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Female assaults male

Filed under: Domestic Violence,Gender Politics,General — ashish @ 5:11 pm Wed 11th June 2014

TVNZ’s reply to a complaint regarding the humorification (just invented new word :P) of a news item depicting female assaults male. Apparently, the complaints committee also thought that this was a mock-able event adding that it was a celebrity involved.

We didn’t see them mocking when another celebrity was just held by the neck (not even kicked and punched like in this case). The only difference that time was that the neck was a female’s.

We harp on about gender equality, and domestic violence… SO WHY THIS DOUBLE STANDARD???????



  1. The response I received is almost word for word what you received.

    “The humour in the clip comes from the Jay-Z’s and Beyoncé ‘s music being
    used as a narrative of Solange’s behaviour”

    Apparently the humour comes from the music. They missed out there – it went right over the top of my head. Silly me I thought they were laughing at the woman beating up the guy.

    I can’t wait for the laughs next time a high profile males is involved in beating a woman – I wonder what they will say the source of humour is then?

    Comment by Wayne Burrows — Wed 11th June 2014 @ 5:46 pm

  2. I believe we need to write to the Broadcasting Standards Authority comparing with the other case I mentioned above. Both were celebrities, so why the double standards?

    Comment by Ashish A Naicker — Wed 11th June 2014 @ 6:48 pm

  3. Failing that, create a petition on for a public apology. Failing that, a civil lawsuit.

    Comment by Ashish A Naicker — Wed 11th June 2014 @ 6:50 pm

  4. Dear Ashish and Wayne,

    thanks for putting in the complaints. I hope that you will follow through to BSA? I would be happy to add my name, if you would like?

    I didn’t see the programme, but I agree that treating violence as a joke hugely misses the point.

    In my opinion, the presenters should have pointed out that her behaviour was assault and that in NZ the available sentence is 3? years jail? Also, I think that they should have pointed out Jay-Z’s restraint and noted the definition of self defence and the available sentence if any response wasn’t accepted as self defence.

    The show as presented, made out that the incident wasn’t serious. Just because the violence is presented by a commercial broadcaster, doesn’t mean that everyone interprets it as drama only. We have a major problem in NZ with impressionable policemen and young people, for whom such shows normalise serious violence and avoidance of negotiation. This then means that minor situations are more at risk of escalating into serious injuring. Failing to make these points, leaves the segment as being dangerously misinforming to the public.

    The worst culprits for normalising violence seem to be police shows and crime shows. More than 50% of prime time TV is based around violence. Although generally men’s violence is falling slowly, women’s violence is a growing problem, implying that we are not tackling it realistically.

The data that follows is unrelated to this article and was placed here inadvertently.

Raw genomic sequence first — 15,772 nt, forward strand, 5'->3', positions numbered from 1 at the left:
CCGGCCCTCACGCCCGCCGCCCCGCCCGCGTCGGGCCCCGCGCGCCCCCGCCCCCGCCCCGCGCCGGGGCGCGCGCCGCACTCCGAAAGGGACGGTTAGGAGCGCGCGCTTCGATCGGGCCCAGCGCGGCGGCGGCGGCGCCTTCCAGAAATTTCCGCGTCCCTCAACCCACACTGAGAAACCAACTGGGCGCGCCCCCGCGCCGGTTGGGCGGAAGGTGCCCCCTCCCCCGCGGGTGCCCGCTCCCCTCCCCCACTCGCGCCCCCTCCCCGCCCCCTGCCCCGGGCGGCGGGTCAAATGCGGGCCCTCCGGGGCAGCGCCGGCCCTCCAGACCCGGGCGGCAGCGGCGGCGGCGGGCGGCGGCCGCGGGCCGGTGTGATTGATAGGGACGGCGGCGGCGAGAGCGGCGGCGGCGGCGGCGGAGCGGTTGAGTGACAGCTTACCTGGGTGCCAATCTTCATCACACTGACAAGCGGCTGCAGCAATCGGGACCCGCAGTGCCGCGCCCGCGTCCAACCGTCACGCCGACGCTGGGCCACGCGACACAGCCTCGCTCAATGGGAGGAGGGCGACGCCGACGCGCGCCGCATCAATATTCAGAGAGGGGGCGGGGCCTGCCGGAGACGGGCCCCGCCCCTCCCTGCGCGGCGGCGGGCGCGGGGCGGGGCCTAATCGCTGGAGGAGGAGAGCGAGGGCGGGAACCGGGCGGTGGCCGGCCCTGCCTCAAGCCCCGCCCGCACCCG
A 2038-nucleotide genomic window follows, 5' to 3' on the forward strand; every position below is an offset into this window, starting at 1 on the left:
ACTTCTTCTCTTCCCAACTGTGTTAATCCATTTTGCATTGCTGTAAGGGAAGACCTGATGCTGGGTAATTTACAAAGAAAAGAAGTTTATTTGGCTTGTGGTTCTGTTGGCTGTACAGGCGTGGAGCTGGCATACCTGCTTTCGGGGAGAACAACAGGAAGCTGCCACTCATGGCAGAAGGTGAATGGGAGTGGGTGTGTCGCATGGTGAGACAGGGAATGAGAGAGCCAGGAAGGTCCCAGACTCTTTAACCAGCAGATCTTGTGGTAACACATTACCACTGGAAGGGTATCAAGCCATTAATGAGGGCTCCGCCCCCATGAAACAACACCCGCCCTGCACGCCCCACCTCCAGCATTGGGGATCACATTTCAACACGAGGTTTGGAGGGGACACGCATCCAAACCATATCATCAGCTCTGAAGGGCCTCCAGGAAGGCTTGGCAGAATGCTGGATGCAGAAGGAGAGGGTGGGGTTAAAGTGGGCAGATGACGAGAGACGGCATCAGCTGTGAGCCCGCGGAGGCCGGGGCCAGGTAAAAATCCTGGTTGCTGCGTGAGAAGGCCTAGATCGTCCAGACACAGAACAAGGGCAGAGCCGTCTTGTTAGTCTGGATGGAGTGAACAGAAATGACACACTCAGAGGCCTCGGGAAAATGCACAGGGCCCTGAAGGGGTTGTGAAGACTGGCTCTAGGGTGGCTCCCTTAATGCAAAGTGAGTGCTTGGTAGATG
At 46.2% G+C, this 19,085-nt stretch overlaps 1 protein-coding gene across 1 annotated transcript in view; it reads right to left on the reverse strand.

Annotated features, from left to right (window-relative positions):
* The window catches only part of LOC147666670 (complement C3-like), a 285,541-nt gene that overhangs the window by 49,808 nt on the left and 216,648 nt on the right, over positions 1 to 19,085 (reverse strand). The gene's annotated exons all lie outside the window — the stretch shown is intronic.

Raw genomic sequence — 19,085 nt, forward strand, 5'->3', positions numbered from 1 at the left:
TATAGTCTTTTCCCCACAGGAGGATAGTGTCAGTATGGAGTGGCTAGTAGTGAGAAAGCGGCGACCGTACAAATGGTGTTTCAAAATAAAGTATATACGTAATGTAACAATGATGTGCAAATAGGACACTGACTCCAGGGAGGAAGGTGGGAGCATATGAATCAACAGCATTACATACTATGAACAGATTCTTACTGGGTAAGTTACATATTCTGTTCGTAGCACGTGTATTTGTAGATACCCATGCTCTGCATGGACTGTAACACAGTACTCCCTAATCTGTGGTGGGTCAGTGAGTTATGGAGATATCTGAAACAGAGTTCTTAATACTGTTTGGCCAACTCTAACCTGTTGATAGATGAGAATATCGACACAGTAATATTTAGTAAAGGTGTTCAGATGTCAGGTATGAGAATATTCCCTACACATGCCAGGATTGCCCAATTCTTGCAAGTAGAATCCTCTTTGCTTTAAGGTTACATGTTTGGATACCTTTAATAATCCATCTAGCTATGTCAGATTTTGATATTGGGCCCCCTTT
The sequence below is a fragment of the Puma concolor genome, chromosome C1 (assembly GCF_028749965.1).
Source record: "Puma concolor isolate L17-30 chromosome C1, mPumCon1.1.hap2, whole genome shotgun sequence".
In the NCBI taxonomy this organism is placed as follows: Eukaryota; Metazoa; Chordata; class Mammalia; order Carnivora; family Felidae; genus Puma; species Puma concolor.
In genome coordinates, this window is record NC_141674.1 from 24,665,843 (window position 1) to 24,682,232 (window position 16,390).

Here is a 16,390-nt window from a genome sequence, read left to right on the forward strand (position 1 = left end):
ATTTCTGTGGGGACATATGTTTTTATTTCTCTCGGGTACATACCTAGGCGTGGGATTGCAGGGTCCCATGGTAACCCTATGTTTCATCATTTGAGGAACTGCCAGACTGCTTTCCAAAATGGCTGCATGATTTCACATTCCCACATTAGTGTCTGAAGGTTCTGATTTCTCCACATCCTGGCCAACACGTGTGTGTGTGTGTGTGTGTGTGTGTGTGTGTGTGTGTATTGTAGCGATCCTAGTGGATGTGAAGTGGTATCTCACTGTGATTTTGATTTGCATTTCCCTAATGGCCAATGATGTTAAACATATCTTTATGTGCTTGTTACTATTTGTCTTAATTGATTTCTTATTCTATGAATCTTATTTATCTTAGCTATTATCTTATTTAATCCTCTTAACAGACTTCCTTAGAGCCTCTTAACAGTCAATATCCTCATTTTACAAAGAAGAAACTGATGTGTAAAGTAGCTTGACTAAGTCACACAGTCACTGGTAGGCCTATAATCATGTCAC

Possibly the recent murder of a dairy owner illustrates this scenario?

    Comment by MurrayBacon — Wed 11th June 2014 @ 7:36 pm

  5. I think you should both take it further by forwarding TVNZ’s pathetic “decision” to the Broadcasting Standards Authority.

    Comment by golfa — Wed 11th June 2014 @ 8:15 pm

  6. Reasons
    TVNZ’s argument is absurd.

    In particular they argue that

    “The humour in the clip comes from the Jay-Z’s and Beyoncé’s music being used as a narrative of Solange’s behaviour – there is no implication that the behaviour is appropriate or acceptable.”

    1. The complaint was that the programme through their hosts, Mike Hosking and Toni Street, ‘made light of this serious issue laughing and joking about the violence’ not that the programme suggested the behaviour was ‘appropriate or acceptable’.

    2. It is disingenuous of TVNZ to suggest that the humour was in using Jay-Z and Beyonce’s music as a narrative to the clip.

    a. Television and other visual media have a long history of portraying violence against men as humour. It is not news to show a man being beaten for the purpose of laughing at it.

    b. To illustrate that showing the violence to music is not humourous imagine the lack of humour of playing a story about Bobby Brown beating Whitney Houston to “I will always love you” or the story of the abuse of Nigella Lawson to theme from her TV show. These are simply not funny.

    3. In laughing at this incident, through Hosking and Street, TVNZ, glamorised this violence of Solange against Jay-Z. (Standard 2d)

    The portrayal was realistic – it was actual security camera footage; anti-social behaviour (including violence and the abuse of liquour – speculative in this instance) – the violence was clear.

    The portrayal was to quote TVNZ’s quoted correspondent “people are finding it so fascinating”. This is glamorising the incident.

    Glamorise is to romanticise or beautify. By showing a clip of violence to music is by the very nature beautifying and laughing at it is romanticising the situation.